LOS ANGELES/WASHINGTON, Nov 17 (Reuters) – Ticketmaster faced questions from a Democratic U.S. senator on Thursday about its sales practices, two days after Taylor Swift fans complained about website outages and long waits to buy tickets for his upcoming US tour.
In a letter to Ticketmaster parent Live Nation Entertainment Inc ( LYV.N ), Sen. Amy Klobuchar, chairwoman of the Senate antitrust panel, expressed “serious concerns about the state of competition in the ticketing industry and its harmful impact on consumers.” .
“Ticketmaster’s power in the primary ticket market insulates it from the competitive pressures that often drive companies to innovate and improve their services,” Klobuchar added in the letter he made public. “This can result in the kinds of dramatic service failures we’ve seen this week, where consumers are the ones paying the price.”
Ticketmaster said in a statement Thursday that it had anticipated high demand for tickets to see Swift perform on her first tour in five years, but that extreme interest, combined with bot attacks, has led to “unprecedented traffic on our site” and inconvenience to some fans
“The biggest venues and artists turn to us because we have the world’s leading ticketing technology – that doesn’t mean it’s perfect, and clearly for Taylor’s on sale it wasn’t,” the statement said. “But we’re always working to improve the ticketing experience.”
The company added that about 15% of interactions on the site experienced problems and that it sold 2 million tickets on Tuesday.
Swift fans flocked to Ticketmaster’s website that day and were met with long wait times, with many unable to purchase tickets. Ticketmaster’s statement did not address any of Klobuchar’s concerns about competition.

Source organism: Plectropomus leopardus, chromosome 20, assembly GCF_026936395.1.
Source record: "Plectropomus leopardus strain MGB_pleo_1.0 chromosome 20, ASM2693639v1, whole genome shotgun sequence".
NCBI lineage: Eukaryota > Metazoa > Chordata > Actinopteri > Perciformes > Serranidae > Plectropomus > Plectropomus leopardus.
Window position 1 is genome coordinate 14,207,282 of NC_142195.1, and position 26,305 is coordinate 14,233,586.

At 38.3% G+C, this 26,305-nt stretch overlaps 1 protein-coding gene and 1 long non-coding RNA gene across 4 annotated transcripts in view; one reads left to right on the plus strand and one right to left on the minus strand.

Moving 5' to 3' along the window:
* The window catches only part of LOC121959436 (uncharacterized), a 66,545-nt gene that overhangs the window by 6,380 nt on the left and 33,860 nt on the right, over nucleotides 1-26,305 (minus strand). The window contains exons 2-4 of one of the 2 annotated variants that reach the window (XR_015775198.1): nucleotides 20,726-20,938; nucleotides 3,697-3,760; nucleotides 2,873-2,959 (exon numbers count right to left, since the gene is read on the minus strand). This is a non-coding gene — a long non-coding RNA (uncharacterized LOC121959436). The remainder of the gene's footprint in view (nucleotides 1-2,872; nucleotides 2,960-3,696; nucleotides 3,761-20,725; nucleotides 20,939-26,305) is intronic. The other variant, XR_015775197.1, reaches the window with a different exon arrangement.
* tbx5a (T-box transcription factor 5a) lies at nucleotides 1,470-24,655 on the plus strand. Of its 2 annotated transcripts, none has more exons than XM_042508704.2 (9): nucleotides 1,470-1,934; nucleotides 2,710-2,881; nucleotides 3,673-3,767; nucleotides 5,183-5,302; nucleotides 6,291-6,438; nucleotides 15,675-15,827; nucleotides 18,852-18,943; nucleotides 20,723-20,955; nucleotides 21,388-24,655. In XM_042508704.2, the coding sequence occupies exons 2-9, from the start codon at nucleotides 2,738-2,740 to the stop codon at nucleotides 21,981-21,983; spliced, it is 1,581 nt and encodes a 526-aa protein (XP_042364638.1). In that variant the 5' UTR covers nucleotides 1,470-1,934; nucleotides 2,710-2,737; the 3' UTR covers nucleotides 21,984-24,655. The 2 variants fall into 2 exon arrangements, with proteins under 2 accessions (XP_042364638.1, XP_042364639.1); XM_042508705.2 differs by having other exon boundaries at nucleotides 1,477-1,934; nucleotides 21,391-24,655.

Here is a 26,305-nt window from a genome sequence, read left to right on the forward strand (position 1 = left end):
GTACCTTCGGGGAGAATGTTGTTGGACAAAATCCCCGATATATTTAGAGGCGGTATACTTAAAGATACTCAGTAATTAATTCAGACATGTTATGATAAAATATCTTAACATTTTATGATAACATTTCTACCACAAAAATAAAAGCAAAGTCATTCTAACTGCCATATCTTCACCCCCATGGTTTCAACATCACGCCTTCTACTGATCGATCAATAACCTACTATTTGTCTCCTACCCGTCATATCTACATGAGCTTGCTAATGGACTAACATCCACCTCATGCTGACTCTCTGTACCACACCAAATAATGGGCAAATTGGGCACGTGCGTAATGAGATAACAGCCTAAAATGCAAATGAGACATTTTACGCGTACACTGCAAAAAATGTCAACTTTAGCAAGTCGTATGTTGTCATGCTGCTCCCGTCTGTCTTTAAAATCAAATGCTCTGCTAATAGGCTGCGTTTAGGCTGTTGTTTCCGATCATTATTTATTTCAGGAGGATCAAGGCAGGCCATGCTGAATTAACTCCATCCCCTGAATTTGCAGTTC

In his letter, Klobuchar asked Live Nation Chief Executive Michael Rapino to answer questions, including how much the company has spent updating technology to handle surges in demand and what percentage of high-profile tour tickets have been set aside for presale . Ticketmaster’s statement did not respond to these questions.
Live Nation and Ticketmaster merged in a 2010 deal approved by the Justice Department. The government can challenge a completed merger but rarely does. Klobuchar, in her letter, said she had been skeptical of the combination at the time.
Ticketmaster has pissed off artists and fans for decades. In the mid-1990s, grunge band Pearl Jam decided to tour without using Ticketmaster but found it too difficult to handle and returned to the service after 14 months.
Reporting by Lisa Richwine in Los Angeles and Diane Bartz in Washington Editing by Gerry Doyle and Matthew Lewis
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